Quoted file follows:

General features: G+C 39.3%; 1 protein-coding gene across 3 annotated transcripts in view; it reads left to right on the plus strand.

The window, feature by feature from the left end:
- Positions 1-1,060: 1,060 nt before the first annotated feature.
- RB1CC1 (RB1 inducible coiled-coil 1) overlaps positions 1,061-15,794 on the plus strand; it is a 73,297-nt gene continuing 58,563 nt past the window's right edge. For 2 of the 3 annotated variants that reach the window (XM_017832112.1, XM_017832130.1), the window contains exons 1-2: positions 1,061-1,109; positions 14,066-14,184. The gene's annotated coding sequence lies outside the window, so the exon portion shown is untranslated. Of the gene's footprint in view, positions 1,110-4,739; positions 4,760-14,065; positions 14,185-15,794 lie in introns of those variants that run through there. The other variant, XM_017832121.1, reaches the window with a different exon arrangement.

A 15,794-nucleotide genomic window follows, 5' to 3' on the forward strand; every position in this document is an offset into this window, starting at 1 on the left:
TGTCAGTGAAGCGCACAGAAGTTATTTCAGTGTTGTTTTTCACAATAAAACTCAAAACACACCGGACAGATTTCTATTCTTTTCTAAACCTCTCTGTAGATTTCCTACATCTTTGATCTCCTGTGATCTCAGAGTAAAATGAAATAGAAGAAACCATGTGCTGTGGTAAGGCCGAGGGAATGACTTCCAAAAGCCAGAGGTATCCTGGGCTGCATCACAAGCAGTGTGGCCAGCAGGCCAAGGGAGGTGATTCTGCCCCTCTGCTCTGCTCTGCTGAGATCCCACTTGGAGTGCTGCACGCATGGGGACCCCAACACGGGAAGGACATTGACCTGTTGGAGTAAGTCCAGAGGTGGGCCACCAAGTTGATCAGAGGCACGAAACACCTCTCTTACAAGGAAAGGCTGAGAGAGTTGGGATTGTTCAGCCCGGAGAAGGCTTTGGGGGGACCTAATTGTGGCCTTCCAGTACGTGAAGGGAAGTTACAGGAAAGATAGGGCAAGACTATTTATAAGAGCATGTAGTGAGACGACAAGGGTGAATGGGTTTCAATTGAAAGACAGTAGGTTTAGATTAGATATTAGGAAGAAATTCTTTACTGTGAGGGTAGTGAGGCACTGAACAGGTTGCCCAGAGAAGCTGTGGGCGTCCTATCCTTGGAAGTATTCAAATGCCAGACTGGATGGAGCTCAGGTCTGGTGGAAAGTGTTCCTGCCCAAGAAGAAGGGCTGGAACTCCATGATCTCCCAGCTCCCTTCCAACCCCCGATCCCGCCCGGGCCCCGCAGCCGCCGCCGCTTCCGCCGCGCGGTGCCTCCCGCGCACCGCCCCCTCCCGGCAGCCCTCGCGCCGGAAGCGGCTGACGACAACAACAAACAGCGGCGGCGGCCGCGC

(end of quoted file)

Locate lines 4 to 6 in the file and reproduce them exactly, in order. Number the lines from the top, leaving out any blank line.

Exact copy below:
- RB1CC1 (RB1 inducible coiled-coil 1) overlaps positions 1,061-15,794 on the plus strand; it is a 73,297-nt gene continuing 58,563 nt past the window's right edge. For 2 of the 3 annotated variants that reach the window (XM_017832112.1, XM_017832130.1), the window contains exons 1-2: positions 1,061-1,109; positions 14,066-14,184. The gene's annotated coding sequence lies outside the window, so the exon portion shown is untranslated. Of the gene's footprint in view, positions 1,110-4,739; positions 4,760-14,065; positions 14,185-15,794 lie in introns of those variants that run through there. The other variant, XM_017832121.1, reaches the window with a different exon arrangement.

A 15,794-nucleotide genomic window follows, 5' to 3' on the forward strand; every position in this document is an offset into this window, starting at 1 on the left:
TGTCAGTGAAGCGCACAGAAGTTATTTCAGTGTTGTTTTTCACAATAAAACTCAAAACACACCGGACAGATTTCTATTCTTTTCTAAACCTCTCTGTAGATTTCCTACATCTTTGATCTCCTGTGATCTCAGAGTAAAATGAAATAGAAGAAACCATGTGCTGTGGTAAGGCCGAGGGAATGACTTCCAAAAGCCAGAGGTATCCTGGGCTGCATCACAAGCAGTGTGGCCAGCAGGCCAAGGGAGGTGATTCTGCCCCTCTGCTCTGCTCTGCTGAGATCCCACTTGGAGTGCTGCACGCATGGGGACCCCAACACGGGAAGGACATTGACCTGTTGGAGTAAGTCCAGAGGTGGGCCACCAAGTTGATCAGAGGCACGAAACACCTCTCTTACAAGGAAAGGCTGAGAGAGTTGGGATTGTTCAGCCCGGAGAAGGCTTTGGGGGGACCTAATTGTGGCCTTCCAGTACGTGAAGGGAAGTTACAGGAAAGATAGGGCAAGACTATTTATAAGAGCATGTAGTGAGACGACAAGGGTGAATGGGTTTCAATTGAAAGACAGTAGGTTTAGATTAGATATTAGGAAGAAATTCTTTACTGTGAGGGTAGTGAGGCACTGAACAGGTTGCCCAGAGAAGCTGTGGGCGTCCTATCCTTGGAAGTATTCAAATGCCAGACTGGATGGAGCTCAGGTCTGGTGGAAAGTGTTCCTGCCCAAGAAGAAGGGCTGGAACTCCATGATCTCCCAGCTCCCTTCCAACCCCCGATCCCGCCCGGGCCCCGCAGCCGCCGCCGCTTCCGCCGCGCGGTGCCTCCCGCGCACCGCCCCCTCCCGGCAGCCCTCGCGCCGGAAGCGGCTGACGACAACAACAAACAGCGGCGGCGGCCGCGC